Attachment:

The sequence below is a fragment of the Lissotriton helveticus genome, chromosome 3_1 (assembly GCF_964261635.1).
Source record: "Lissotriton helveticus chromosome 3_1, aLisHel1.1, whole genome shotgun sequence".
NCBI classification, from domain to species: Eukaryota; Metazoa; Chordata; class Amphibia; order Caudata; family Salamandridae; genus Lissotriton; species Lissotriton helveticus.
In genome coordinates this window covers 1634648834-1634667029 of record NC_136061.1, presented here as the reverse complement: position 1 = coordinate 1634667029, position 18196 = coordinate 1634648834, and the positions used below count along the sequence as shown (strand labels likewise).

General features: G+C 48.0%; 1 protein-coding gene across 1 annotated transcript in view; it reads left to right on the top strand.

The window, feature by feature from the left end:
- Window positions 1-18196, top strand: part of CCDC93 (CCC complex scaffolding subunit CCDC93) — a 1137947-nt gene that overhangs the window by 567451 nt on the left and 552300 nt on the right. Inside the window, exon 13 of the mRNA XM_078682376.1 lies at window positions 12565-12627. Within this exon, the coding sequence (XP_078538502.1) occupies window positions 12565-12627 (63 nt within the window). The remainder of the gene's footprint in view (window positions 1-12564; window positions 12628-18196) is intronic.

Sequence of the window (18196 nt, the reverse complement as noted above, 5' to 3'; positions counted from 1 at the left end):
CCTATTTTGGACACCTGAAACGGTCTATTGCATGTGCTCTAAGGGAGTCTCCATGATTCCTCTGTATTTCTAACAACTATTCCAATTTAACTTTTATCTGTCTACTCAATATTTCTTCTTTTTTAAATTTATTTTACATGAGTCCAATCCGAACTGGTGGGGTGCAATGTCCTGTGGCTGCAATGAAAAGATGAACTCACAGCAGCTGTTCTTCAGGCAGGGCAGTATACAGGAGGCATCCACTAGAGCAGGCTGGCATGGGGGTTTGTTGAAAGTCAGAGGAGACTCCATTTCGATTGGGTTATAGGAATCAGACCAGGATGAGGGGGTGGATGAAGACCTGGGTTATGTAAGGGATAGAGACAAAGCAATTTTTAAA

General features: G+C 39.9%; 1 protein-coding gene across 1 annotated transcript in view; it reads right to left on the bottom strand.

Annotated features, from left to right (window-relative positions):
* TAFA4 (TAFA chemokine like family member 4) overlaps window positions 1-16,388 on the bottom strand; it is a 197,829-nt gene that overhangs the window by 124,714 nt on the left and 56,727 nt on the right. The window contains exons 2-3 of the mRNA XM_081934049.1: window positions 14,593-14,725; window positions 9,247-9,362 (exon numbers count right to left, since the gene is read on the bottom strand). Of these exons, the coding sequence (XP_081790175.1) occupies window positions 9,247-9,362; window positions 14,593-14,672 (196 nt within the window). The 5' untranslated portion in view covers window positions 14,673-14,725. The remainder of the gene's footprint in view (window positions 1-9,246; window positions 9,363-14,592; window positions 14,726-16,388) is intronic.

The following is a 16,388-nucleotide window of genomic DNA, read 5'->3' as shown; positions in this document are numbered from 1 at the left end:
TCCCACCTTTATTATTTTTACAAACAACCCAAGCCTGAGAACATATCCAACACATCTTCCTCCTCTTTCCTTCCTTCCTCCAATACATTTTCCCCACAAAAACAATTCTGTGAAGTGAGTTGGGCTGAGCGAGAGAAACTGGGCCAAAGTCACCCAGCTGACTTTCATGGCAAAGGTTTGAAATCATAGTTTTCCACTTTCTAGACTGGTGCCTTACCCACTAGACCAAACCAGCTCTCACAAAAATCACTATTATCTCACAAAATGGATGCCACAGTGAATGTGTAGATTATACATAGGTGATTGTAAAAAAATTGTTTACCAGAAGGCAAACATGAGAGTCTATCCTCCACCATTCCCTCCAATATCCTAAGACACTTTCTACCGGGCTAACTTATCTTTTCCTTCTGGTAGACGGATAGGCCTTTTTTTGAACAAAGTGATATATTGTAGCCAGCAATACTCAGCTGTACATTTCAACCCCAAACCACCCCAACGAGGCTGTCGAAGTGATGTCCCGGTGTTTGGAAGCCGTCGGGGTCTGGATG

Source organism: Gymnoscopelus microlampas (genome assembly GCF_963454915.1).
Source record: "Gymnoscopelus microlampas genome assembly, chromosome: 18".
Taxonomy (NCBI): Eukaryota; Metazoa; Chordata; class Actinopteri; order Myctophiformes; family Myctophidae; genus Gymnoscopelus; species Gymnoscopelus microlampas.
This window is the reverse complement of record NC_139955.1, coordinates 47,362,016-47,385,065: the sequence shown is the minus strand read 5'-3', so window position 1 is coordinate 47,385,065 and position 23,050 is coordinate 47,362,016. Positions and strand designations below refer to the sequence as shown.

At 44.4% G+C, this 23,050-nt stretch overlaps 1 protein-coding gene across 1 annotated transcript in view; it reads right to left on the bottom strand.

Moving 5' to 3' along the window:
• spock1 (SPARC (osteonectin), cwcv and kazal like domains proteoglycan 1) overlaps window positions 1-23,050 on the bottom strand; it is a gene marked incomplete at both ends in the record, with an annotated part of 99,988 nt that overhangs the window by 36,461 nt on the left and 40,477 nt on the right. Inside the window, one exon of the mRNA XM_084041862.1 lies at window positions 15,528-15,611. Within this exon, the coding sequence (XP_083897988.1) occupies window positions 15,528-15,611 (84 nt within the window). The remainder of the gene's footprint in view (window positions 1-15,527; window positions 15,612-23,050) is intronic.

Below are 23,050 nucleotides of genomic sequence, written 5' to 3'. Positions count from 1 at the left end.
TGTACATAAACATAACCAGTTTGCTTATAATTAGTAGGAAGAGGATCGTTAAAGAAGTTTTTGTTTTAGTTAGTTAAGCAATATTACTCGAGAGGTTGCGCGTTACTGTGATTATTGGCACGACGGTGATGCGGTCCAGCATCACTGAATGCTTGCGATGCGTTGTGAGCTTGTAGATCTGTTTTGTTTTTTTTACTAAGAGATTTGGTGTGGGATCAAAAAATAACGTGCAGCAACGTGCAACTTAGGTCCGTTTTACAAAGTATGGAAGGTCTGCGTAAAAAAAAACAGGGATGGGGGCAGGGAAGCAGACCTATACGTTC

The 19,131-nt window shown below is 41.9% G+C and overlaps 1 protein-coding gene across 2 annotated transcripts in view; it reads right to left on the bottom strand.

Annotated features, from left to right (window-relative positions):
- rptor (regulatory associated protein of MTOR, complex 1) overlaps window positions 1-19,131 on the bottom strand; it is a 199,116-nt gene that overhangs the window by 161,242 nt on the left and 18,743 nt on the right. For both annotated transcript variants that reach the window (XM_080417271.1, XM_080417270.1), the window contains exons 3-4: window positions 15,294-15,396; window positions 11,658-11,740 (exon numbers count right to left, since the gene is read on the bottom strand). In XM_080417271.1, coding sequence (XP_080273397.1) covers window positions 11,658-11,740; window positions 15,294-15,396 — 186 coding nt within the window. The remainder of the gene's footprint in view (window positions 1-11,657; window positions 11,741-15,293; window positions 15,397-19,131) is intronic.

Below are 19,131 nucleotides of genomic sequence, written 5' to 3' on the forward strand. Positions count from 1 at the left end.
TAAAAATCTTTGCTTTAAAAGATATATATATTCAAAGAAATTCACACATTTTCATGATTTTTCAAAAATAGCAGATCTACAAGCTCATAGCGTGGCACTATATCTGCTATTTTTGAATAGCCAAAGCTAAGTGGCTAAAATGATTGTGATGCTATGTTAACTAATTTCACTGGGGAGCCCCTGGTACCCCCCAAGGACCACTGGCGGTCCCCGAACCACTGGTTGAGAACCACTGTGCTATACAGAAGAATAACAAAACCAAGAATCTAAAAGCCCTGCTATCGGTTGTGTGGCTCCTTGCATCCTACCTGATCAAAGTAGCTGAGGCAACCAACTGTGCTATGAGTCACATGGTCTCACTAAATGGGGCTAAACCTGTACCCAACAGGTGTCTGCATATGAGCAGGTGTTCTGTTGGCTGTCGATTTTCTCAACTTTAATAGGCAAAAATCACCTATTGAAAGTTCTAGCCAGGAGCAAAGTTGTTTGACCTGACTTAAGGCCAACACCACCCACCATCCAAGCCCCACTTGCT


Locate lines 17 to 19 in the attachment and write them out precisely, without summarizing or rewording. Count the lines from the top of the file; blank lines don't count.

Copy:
Taxonomy (NCBI): Eukaryota; Metazoa; Chordata; class Actinopteri; order Myctophiformes; family Myctophidae; genus Gymnoscopelus; species Gymnoscopelus microlampas.
This window is the reverse complement of record NC_139955.1, coordinates 47,362,016-47,385,065: the sequence shown is the minus strand read 5'-3', so window position 1 is coordinate 47,385,065 and position 23,050 is coordinate 47,362,016. Positions and strand designations below refer to the sequence as shown.

At 44.4% G+C, this 23,050-nt stretch overlaps 1 protein-coding gene across 1 annotated transcript in view; it reads right to left on the bottom strand.